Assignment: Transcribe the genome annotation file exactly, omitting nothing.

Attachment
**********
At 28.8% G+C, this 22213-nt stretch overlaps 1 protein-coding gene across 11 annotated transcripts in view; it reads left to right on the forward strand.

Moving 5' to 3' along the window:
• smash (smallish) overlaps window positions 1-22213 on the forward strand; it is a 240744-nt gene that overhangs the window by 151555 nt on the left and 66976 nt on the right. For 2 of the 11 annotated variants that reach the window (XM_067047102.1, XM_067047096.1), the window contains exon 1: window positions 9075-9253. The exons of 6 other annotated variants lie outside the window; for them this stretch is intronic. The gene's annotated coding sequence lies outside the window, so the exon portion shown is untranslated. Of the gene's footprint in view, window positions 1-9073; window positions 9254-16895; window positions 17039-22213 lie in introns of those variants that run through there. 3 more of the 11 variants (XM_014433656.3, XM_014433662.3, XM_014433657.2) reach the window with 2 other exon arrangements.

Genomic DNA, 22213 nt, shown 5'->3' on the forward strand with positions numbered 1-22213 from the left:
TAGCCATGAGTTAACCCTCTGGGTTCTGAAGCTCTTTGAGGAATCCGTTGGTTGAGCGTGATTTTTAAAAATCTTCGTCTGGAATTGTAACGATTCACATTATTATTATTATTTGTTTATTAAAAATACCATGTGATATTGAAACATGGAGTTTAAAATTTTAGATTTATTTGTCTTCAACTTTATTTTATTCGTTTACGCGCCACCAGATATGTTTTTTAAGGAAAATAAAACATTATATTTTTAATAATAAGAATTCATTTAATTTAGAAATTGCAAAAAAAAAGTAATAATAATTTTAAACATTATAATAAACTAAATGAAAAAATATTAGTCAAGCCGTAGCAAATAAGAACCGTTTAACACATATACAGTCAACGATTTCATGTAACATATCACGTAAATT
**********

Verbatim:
At 28.8% G+C, this 22213-nt stretch overlaps 1 protein-coding gene across 11 annotated transcripts in view; it reads left to right on the forward strand.

Moving 5' to 3' along the window:
• smash (smallish) overlaps window positions 1-22213 on the forward strand; it is a 240744-nt gene that overhangs the window by 151555 nt on the left and 66976 nt on the right. For 2 of the 11 annotated variants that reach the window (XM_067047102.1, XM_067047096.1), the window contains exon 1: window positions 9075-9253. The exons of 6 other annotated variants lie outside the window; for them this stretch is intronic. The gene's annotated coding sequence lies outside the window, so the exon portion shown is untranslated. Of the gene's footprint in view, window positions 1-9073; window positions 9254-16895; window positions 17039-22213 lie in introns of those variants that run through there. 3 more of the 11 variants (XM_014433656.3, XM_014433662.3, XM_014433657.2) reach the window with 2 other exon arrangements.

Genomic DNA, 22213 nt, shown 5'->3' on the forward strand with positions numbered 1-22213 from the left:
TAGCCATGAGTTAACCCTCTGGGTTCTGAAGCTCTTTGAGGAATCCGTTGGTTGAGCGTGATTTTTAAAAATCTTCGTCTGGAATTGTAACGATTCACATTATTATTATTATTTGTTTATTAAAAATACCATGTGATATTGAAACATGGAGTTTAAAATTTTAGATTTATTTGTCTTCAACTTTATTTTATTCGTTTACGCGCCACCAGATATGTTTTTTAAGGAAAATAAAACATTATATTTTTAATAATAAGAATTCATTTAATTTAGAAATTGCAAAAAAAAAGTAATAATAATTTTAAACATTATAATAAACTAAATGAAAAAATATTAGTCAAGCCGTAGCAAATAAGAACCGTTTAACACATATACAGTCAACGATTTCATGTAACATATCACGTAAATT